Work with your partner and helper to make sure you know how domestic chores will be handled
At the end of a work day, the last thing you want to do is decide who is making dinner, cleaning the house or doing laundry. Whether you outsource these tasks or do them yourselves, make sure you and your partner decide how to get them done before you’re trying to juggle work and motherhood.
Work with your partner and helper to make sure you know how baby-related tasks will be handled
There are a lot of tasks related to caring for a baby. Like household chores, determine with your partner and helper who will be responsible for what to ensure the day runs smoothly. For example, some parents will choose to have one parent responsible for bath time, the other responsible for the bedtime story. It’s nice to have part of the day to look forward to with your little one.
Agree on your ‘in case of emergency’ plan with your partner
Babies and children get sick; it’s a fact of life. There will be times when you may need to stay home or leave work in order to take your child to the doctor or keep an eye on them. Look at both yours and your partner’s work schedules and think about how you’ll both be able to be flexible if something like that comes up.
Streamline your wardrobe
It’s true. Some things still won’t fit when you head back to work. Instead of being faced with the challenge of getting dressed every morning, shift anything that doesn’t fit to the back of the closet and take the frustration out of getting dressed.
Try to address any sleep issues
This is a biggie. Going to work sleep-deprived is a challenge on the best of days but is particularly difficult when you’ve been sleep-deprived for months at a time. However you decide to work on getting more sleep is up to you: sleep training on your own, hiring a sleep consultant to help you, co-sleeping, or taking turns through the night. It’s hard at first, but a good night’s sleep (or at least some good night’s sleep) is essential to the whole family’s mental well-being.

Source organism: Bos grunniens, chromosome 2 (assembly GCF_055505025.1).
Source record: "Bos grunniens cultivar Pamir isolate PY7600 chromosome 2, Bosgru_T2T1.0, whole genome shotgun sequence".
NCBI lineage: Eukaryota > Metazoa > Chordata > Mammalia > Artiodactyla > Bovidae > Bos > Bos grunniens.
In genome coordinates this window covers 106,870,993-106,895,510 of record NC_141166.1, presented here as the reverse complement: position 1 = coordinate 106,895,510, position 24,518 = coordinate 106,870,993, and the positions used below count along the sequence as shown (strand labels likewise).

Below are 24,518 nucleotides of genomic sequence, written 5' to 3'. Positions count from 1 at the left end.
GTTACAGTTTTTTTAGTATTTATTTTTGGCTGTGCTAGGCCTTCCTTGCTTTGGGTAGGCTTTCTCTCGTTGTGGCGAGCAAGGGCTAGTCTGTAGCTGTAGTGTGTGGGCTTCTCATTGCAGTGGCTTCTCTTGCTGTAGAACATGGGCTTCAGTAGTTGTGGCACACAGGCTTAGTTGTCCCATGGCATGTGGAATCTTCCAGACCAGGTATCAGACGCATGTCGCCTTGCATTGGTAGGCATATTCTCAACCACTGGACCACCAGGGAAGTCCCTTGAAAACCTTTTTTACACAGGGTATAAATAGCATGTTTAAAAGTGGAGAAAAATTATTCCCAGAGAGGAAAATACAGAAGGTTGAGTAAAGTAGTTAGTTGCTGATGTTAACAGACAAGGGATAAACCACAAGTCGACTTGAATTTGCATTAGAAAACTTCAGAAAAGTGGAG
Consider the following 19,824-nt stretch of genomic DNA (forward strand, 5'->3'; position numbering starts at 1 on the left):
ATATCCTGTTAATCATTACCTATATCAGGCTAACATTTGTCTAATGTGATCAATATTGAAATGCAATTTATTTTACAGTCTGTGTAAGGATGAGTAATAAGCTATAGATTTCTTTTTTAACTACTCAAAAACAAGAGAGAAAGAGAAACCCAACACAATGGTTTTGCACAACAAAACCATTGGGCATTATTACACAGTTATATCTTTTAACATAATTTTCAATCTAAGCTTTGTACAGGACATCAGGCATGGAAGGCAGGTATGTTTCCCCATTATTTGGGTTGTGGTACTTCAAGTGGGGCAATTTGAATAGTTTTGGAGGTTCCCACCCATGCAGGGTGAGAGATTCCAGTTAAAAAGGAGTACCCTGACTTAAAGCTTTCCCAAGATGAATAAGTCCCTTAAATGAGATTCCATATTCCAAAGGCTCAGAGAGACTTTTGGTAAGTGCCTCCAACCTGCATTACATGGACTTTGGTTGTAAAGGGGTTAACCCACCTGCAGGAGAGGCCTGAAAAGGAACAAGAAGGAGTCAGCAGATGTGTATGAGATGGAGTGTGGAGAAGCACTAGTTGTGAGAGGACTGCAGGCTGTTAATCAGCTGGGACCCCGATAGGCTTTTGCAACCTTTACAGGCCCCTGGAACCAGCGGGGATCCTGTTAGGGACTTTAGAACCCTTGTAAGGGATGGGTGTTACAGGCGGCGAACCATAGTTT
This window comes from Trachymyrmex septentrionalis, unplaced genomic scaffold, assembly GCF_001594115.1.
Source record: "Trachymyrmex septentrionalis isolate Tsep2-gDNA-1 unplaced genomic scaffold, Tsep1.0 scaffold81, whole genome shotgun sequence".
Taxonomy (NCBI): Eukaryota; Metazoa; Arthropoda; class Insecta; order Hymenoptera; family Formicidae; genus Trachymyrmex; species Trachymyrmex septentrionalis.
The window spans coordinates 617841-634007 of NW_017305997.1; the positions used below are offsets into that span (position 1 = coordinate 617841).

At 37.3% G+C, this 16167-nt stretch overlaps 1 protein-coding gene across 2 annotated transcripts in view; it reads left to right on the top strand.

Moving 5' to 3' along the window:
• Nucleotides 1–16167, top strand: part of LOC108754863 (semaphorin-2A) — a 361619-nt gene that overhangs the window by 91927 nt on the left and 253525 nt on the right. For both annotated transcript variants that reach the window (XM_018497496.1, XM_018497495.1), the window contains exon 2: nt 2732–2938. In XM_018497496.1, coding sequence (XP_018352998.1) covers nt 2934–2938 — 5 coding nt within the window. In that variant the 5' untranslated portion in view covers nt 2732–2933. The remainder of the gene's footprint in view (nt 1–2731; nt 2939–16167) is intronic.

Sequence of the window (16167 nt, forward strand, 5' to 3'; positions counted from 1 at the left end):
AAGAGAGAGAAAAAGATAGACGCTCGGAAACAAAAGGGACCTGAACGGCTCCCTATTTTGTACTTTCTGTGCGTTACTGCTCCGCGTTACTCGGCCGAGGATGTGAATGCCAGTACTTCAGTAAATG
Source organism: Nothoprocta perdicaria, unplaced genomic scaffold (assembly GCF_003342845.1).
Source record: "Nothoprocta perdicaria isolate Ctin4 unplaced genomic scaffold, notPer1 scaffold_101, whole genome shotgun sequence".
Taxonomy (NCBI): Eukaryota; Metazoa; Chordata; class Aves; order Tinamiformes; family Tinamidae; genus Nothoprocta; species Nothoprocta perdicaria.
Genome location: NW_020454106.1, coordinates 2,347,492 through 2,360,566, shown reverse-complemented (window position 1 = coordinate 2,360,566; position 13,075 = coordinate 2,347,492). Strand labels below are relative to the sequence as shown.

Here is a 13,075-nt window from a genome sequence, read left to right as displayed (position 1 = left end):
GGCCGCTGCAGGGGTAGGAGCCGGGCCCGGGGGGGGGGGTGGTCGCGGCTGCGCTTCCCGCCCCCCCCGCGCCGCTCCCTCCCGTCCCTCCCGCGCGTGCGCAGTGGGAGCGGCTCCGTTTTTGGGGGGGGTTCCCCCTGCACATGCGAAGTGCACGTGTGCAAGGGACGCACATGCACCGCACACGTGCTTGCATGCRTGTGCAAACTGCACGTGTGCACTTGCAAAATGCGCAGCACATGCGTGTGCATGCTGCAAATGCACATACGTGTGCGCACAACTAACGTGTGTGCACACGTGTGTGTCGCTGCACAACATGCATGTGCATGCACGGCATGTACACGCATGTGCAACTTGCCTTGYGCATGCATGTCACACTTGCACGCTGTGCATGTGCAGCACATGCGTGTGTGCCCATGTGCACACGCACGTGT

Feeling anxious or overwhelmed can make falling asleep more challenging. Some mindfulness techniques such as meditation or using a to-do-list (rather than trying to remember every little thing) can help separate your day from bedtime.
If you’re breastfeeding...
Plan how much you’ll need to have stored, how many times per day you want to pump, etc. Make sure you have all the equipment (pump, extra bottles/parts, freezer pack) ready for work, and sterilizing equipment and freezer storage ready.
Dr. Zoe Fortune is the CEO of the City Mental Health Alliance Hong Kong. A not-for-profit member-led organisation, the CMHA HK is an organisation dedicated to supporting City businesses to improve mental health and wellbeing for their employees and change the culture around mental health. She is also a mum to two young children.
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This article was independently written by Healthy Matters and is not sponsored. It is informative only and not intended to be a substitute for professional medical advice, diagnosis or treatment. It should not be relied upon for specific medical advice.